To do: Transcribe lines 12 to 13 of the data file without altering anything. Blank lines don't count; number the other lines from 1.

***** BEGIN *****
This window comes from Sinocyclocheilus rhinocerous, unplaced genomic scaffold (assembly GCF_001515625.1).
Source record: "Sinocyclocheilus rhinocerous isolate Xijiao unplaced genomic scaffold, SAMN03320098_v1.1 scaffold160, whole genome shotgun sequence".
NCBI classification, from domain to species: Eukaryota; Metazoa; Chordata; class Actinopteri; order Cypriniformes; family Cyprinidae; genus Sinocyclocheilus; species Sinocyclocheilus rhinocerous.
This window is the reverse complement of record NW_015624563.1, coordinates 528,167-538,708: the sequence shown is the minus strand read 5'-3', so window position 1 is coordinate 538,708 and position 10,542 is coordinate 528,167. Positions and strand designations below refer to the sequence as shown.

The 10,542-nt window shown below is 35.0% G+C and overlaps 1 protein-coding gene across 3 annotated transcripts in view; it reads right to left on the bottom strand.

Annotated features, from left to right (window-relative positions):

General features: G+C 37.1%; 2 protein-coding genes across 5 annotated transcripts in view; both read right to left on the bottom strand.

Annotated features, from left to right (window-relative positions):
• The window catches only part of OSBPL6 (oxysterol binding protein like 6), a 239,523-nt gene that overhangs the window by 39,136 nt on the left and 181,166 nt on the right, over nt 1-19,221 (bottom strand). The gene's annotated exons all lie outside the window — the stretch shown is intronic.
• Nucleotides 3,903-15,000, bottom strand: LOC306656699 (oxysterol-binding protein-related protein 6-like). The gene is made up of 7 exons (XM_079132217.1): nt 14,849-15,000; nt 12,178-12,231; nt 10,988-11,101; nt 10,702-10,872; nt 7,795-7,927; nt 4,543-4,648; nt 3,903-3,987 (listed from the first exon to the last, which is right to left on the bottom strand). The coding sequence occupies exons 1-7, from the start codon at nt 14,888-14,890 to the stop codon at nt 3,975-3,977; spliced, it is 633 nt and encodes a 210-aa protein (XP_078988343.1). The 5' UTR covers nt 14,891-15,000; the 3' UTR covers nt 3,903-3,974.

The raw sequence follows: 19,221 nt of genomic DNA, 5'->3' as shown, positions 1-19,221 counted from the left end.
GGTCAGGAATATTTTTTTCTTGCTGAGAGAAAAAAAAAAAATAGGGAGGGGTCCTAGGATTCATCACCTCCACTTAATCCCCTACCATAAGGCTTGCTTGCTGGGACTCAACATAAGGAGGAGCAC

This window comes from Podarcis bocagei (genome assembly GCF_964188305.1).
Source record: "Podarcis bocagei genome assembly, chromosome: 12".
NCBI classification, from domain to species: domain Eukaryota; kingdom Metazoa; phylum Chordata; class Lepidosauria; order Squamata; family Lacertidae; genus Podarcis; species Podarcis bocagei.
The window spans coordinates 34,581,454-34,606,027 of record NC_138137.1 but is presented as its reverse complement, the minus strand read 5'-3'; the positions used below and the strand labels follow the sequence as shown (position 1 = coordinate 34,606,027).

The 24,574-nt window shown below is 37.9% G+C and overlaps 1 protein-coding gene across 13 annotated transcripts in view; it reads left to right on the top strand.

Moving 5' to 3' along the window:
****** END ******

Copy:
GGTCAGGAATATTTTTTTCTTGCTGAGAGAAAAAAAAAAAATAGGGAGGGGTCCTAGGATTCATCACCTCCACTTAATCCCCTACCATAAGGCTTGCTTGCTGGGACTCAACATAAGGAGGAGCAC

This window comes from Podarcis bocagei (genome assembly GCF_964188305.1).